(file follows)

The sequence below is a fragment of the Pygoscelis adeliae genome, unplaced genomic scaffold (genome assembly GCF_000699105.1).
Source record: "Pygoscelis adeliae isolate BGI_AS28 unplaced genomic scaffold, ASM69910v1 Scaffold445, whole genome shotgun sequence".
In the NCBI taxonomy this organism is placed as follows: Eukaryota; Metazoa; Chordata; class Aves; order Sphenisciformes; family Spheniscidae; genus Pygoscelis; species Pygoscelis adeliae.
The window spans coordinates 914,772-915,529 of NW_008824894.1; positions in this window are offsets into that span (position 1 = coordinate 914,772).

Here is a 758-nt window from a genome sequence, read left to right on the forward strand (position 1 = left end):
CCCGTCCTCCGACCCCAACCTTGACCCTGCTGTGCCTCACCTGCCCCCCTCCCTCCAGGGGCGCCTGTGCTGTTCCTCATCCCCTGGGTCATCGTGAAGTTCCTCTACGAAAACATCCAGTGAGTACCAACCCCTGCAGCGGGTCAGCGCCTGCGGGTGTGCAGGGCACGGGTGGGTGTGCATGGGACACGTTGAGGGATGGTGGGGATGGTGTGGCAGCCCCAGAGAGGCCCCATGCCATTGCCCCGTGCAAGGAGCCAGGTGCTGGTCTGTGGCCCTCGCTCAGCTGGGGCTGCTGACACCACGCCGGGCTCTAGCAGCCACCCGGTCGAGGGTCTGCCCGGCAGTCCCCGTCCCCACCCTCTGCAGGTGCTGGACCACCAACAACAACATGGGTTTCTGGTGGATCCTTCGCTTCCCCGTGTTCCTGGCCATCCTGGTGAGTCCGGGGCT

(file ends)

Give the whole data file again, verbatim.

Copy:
The sequence below is a fragment of the Pygoscelis adeliae genome, unplaced genomic scaffold (genome assembly GCF_000699105.1).
Source record: "Pygoscelis adeliae isolate BGI_AS28 unplaced genomic scaffold, ASM69910v1 Scaffold445, whole genome shotgun sequence".
In the NCBI taxonomy this organism is placed as follows: Eukaryota; Metazoa; Chordata; class Aves; order Sphenisciformes; family Spheniscidae; genus Pygoscelis; species Pygoscelis adeliae.
The window spans coordinates 914,772-915,529 of NW_008824894.1; positions in this window are offsets into that span (position 1 = coordinate 914,772).

Here is a 758-nt window from a genome sequence, read left to right on the forward strand (position 1 = left end):
CCCGTCCTCCGACCCCAACCTTGACCCTGCTGTGCCTCACCTGCCCCCCTCCCTCCAGGGGCGCCTGTGCTGTTCCTCATCCCCTGGGTCATCGTGAAGTTCCTCTACGAAAACATCCAGTGAGTACCAACCCCTGCAGCGGGTCAGCGCCTGCGGGTGTGCAGGGCACGGGTGGGTGTGCATGGGACACGTTGAGGGATGGTGGGGATGGTGTGGCAGCCCCAGAGAGGCCCCATGCCATTGCCCCGTGCAAGGAGCCAGGTGCTGGTCTGTGGCCCTCGCTCAGCTGGGGCTGCTGACACCACGCCGGGCTCTAGCAGCCACCCGGTCGAGGGTCTGCCCGGCAGTCCCCGTCCCCACCCTCTGCAGGTGCTGGACCACCAACAACAACATGGGTTTCTGGTGGATCCTTCGCTTCCCCGTGTTCCTGGCCATCCTGGTGAGTCCGGGGCT